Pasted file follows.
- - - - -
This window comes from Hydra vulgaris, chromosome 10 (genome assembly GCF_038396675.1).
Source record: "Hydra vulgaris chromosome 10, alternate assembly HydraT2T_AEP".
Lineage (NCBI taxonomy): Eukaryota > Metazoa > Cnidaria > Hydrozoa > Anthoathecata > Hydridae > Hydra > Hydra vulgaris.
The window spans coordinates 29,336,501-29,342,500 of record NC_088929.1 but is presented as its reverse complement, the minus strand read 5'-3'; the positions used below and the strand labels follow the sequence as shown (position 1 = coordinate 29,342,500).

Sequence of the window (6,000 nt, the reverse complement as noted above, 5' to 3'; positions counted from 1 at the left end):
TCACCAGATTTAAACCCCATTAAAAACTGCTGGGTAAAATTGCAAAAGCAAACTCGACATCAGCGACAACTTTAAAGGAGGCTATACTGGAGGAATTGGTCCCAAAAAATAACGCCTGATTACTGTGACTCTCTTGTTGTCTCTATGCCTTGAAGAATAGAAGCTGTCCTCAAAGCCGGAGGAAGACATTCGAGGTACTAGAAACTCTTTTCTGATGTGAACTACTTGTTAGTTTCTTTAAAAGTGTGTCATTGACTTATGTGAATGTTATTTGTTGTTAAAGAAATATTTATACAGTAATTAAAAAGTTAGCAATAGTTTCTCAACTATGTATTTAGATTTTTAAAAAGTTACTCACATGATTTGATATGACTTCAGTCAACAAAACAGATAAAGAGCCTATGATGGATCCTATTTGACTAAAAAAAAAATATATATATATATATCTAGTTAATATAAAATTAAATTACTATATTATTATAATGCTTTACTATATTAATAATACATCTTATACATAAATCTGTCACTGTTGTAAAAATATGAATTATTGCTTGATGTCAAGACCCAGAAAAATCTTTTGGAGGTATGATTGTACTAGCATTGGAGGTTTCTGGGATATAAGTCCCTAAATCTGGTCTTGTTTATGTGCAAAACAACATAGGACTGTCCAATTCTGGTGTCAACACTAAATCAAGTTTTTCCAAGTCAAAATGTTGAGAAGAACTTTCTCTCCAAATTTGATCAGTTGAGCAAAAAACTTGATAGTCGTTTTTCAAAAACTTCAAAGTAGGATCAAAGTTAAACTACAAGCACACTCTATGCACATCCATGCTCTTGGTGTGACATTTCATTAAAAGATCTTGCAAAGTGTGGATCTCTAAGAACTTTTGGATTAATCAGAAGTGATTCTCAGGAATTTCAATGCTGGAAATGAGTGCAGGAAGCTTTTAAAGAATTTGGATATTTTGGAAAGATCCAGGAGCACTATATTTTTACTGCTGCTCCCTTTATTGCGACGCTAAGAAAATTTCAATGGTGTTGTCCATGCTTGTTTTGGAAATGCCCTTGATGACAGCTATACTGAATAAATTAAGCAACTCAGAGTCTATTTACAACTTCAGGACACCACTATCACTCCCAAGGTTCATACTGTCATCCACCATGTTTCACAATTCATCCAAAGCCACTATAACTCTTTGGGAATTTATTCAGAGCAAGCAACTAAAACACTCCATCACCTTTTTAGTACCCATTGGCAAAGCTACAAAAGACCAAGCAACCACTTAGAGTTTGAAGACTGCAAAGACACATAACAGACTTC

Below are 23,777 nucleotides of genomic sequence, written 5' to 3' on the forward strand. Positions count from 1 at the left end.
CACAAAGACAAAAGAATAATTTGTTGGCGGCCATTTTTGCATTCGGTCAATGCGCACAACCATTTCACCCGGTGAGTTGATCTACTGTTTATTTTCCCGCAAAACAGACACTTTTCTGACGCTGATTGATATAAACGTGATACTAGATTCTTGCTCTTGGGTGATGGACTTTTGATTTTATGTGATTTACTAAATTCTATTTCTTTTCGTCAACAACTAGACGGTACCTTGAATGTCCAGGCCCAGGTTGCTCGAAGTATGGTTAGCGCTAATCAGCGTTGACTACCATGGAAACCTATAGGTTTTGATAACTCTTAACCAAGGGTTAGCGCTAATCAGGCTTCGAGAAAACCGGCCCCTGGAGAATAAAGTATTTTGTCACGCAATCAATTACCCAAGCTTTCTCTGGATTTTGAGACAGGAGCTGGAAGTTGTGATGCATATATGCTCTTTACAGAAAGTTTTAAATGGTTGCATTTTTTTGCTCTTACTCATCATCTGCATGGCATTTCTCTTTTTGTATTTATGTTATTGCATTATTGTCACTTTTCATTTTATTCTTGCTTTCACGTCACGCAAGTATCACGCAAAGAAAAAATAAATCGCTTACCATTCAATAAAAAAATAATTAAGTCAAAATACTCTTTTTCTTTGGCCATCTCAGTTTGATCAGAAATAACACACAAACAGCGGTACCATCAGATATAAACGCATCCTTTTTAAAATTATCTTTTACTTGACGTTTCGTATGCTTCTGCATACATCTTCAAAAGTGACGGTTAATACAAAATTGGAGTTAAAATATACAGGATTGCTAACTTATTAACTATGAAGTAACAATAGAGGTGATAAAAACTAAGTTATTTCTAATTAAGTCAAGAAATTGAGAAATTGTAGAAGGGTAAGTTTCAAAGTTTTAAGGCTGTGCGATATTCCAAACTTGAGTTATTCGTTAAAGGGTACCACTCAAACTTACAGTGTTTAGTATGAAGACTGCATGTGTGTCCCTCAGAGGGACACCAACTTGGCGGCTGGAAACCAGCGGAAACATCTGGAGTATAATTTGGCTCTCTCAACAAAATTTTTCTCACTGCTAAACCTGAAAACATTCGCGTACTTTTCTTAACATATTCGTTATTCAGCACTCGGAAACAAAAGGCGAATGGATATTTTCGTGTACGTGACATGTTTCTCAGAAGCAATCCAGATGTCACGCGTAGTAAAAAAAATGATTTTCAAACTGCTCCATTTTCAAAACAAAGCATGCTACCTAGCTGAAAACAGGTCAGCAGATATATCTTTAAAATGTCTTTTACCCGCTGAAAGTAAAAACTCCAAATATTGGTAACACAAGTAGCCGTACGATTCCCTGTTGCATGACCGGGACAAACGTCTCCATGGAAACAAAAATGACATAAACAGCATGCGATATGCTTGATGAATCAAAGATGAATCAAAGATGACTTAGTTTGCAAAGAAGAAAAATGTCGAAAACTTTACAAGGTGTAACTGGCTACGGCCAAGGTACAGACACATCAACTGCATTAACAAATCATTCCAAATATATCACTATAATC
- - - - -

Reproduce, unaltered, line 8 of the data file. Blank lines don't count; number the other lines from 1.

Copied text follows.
CACAAAGACAAAAGAATAATTTGTTGGCGGCCATTTTTGCATTCGGTCAATGCGCACAACCATTTCACCCGGTGAGTTGATCTACTGTTTATTTTCCCGCAAAACAGACACTTTTCTGACGCTGATTGATATAAACGTGATACTAGATTCTTGCTCTTGGGTGATGGACTTTTGATTTTATGTGATTTACTAAATTCTATTTCTTTTCGTCAACAACTAGACGGTACCTTGAATGTCCAGGCCCAGGTTGCTCGAAGTATGGTTAGCGCTAATCAGCGTTGACTACCATGGAAACCTATAGGTTTTGATAACTCTTAACCAAGGGTTAGCGCTAATCAGGCTTCGAGAAAACCGGCCCCTGGAGAATAAAGTATTTTGTCACGCAATCAATTACCCAAGCTTTCTCTGGATTTTGAGACAGGAGCTGGAAGTTGTGATGCATATATGCTCTTTACAGAAAGTTTTAAATGGTTGCATTTTTTTGCTCTTACTCATCATCTGCATGGCATTTCTCTTTTTGTATTTATGTTATTGCATTATTGTCACTTTTCATTTTATTCTTGCTTTCACGTCACGCAAGTATCACGCAAAGAAAAAATAAATCGCTTACCATTCAATAAAAAAATAATTAAGTCAAAATACTCTTTTTCTTTGGCCATCTCAGTTTGATCAGAAATAACACACAAACAGCGGTACCATCAGATATAAACGCATCCTTTTTAAAATTATCTTTTACTTGACGTTTCGTATGCTTCTGCATACATCTTCAAAAGTGACGGTTAATACAAAATTGGAGTTAAAATATACAGGATTGCTAACTTATTAACTATGAAGTAACAATAGAGGTGATAAAAACTAAGTTATTTCTAATTAAGTCAAGAAATTGAGAAATTGTAGAAGGGTAAGTTTCAAAGTTTTAAGGCTGTGCGATATTCCAAACTTGAGTTATTCGTTAAAGGGTACCACTCAAACTTACAGTGTTTAGTATGAAGACTGCATGTGTGTCCCTCAGAGGGACACCAACTTGGCGGCTGGAAACCAGCGGAAACATCTGGAGTATAATTTGGCTCTCTCAACAAAATTTTTCTCACTGCTAAACCTGAAAACATTCGCGTACTTTTCTTAACATATTCGTTATTCAGCACTCGGAAACAAAAGGCGAATGGATATTTTCGTGTACGTGACATGTTTCTCAGAAGCAATCCAGATGTCACGCGTAGTAAAAAAAATGATTTTCAAACTGCTCCATTTTCAAAACAAAGCATGCTACCTAGCTGAAAACAGGTCAGCAGATATATCTTTAAAATGTCTTTTACCCGCTGAAAGTAAAAACTCCAAATATTGGTAACACAAGTAGCCGTACGATTCCCTGTTGCATGACCGGGACAAACGTCTCCATGGAAACAAAAATGACATAAACAGCATGCGATATGCTTGATGAATCAAAGATGAATCAAAGATGACTTAGTTTGCAAAGAAGAAAAATGTCGAAAACTTTACAAGGTGTAACTGGCTACGGCCAAGGTACAGACACATCAACTGCATTAACAAATCATTCCAAATATATCACTATAATC